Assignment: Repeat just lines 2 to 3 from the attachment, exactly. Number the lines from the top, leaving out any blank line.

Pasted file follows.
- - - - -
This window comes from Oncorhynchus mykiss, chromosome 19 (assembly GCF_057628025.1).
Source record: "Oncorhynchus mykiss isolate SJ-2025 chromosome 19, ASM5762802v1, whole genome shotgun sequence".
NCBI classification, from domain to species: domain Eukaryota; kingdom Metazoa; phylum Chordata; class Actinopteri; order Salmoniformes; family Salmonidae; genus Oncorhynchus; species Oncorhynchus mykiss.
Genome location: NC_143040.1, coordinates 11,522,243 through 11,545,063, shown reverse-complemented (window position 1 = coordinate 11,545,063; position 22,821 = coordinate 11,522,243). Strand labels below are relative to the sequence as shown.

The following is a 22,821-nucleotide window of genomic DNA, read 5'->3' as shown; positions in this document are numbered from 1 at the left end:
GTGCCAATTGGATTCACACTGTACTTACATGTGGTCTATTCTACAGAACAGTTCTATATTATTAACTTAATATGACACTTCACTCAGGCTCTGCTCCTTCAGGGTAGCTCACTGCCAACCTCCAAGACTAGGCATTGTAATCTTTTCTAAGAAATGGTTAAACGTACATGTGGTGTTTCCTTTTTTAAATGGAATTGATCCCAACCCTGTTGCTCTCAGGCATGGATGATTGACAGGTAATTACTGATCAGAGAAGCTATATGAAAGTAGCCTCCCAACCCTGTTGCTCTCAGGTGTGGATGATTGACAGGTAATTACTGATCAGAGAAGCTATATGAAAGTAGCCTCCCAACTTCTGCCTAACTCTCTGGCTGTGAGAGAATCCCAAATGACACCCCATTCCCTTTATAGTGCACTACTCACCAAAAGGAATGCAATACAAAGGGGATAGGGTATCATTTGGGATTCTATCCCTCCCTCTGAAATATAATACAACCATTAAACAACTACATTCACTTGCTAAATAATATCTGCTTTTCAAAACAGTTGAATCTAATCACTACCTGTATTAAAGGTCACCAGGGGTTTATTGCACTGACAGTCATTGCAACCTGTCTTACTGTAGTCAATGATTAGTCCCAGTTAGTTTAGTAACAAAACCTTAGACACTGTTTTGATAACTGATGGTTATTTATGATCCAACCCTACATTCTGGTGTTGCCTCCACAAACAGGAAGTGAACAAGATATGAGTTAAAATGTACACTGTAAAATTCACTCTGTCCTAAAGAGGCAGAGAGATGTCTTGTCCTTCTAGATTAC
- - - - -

Source record: "Oncorhynchus mykiss isolate SJ-2025 chromosome 19, ASM5762802v1, whole genome shotgun sequence".
NCBI classification, from domain to species: domain Eukaryota; kingdom Metazoa; phylum Chordata; class Actinopteri; order Salmoniformes; family Salmonidae; genus Oncorhynchus; species Oncorhynchus mykiss.